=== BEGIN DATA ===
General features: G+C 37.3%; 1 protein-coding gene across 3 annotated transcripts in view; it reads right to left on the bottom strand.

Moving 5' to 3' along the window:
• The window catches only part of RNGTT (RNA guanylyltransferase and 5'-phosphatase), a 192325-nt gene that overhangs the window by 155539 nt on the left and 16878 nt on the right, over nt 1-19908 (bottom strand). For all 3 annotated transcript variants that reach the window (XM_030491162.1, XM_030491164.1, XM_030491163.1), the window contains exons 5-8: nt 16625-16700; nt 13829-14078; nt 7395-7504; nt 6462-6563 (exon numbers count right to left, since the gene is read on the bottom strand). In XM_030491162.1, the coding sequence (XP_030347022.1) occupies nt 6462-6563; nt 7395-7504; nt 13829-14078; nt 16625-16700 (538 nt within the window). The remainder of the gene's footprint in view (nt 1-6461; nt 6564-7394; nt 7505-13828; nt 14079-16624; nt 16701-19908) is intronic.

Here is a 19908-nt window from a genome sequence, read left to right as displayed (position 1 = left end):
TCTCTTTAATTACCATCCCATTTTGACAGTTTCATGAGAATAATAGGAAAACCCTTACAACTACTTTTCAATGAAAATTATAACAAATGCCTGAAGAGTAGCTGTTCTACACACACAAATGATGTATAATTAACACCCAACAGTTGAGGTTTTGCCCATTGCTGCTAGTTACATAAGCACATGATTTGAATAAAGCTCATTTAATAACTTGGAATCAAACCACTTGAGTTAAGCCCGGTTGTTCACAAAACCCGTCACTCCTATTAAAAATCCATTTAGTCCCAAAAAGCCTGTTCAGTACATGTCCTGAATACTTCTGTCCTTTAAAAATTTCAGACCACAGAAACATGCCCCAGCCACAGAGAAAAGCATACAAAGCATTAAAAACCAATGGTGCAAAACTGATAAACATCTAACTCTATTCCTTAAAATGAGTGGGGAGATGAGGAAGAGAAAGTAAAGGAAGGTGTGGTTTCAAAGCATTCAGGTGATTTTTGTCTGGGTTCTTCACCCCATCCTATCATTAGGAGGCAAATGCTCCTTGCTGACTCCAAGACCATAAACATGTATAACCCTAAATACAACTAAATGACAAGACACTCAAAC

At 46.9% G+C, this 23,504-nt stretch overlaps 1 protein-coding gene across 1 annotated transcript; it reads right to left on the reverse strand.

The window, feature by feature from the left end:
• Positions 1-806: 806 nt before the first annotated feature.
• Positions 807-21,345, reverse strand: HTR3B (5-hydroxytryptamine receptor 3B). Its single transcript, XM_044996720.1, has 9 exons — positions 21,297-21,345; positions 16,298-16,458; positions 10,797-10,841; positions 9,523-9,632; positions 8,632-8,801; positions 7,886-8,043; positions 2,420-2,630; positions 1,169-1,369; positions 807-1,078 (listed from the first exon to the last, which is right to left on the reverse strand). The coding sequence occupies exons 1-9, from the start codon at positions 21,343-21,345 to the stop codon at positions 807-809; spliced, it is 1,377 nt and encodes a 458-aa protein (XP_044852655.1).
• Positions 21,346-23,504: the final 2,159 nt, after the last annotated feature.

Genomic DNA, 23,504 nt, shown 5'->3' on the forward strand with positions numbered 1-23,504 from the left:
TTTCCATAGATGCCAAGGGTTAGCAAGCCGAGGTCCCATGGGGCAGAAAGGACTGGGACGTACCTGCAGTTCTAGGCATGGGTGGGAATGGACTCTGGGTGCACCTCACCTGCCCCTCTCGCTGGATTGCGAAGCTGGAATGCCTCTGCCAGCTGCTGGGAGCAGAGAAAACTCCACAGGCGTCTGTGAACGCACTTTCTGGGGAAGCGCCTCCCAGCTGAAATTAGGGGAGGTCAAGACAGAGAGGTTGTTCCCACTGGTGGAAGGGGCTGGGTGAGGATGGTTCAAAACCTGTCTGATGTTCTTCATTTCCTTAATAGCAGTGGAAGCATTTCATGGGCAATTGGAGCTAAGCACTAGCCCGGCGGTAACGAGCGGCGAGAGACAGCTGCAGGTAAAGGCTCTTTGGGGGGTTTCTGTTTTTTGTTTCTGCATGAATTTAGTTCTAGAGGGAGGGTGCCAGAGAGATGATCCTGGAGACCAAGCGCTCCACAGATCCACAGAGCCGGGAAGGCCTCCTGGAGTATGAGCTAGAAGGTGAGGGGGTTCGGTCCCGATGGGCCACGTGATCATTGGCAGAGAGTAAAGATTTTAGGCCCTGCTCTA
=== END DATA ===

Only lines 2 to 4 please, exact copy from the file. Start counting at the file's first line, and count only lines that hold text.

Moving 5' to 3' along the window:
• The window catches only part of RNGTT (RNA guanylyltransferase and 5'-phosphatase), a 192325-nt gene that overhangs the window by 155539 nt on the left and 16878 nt on the right, over nt 1-19908 (bottom strand). For all 3 annotated transcript variants that reach the window (XM_030491162.1, XM_030491164.1, XM_030491163.1), the window contains exons 5-8: nt 16625-16700; nt 13829-14078; nt 7395-7504; nt 6462-6563 (exon numbers count right to left, since the gene is read on the bottom strand). In XM_030491162.1, the coding sequence (XP_030347022.1) occupies nt 6462-6563; nt 7395-7504; nt 13829-14078; nt 16625-16700 (538 nt within the window). The remainder of the gene's footprint in view (nt 1-6461; nt 6564-7394; nt 7505-13828; nt 14079-16624; nt 16701-19908) is intronic.

Here is a 19908-nt window from a genome sequence, read left to right as displayed (position 1 = left end):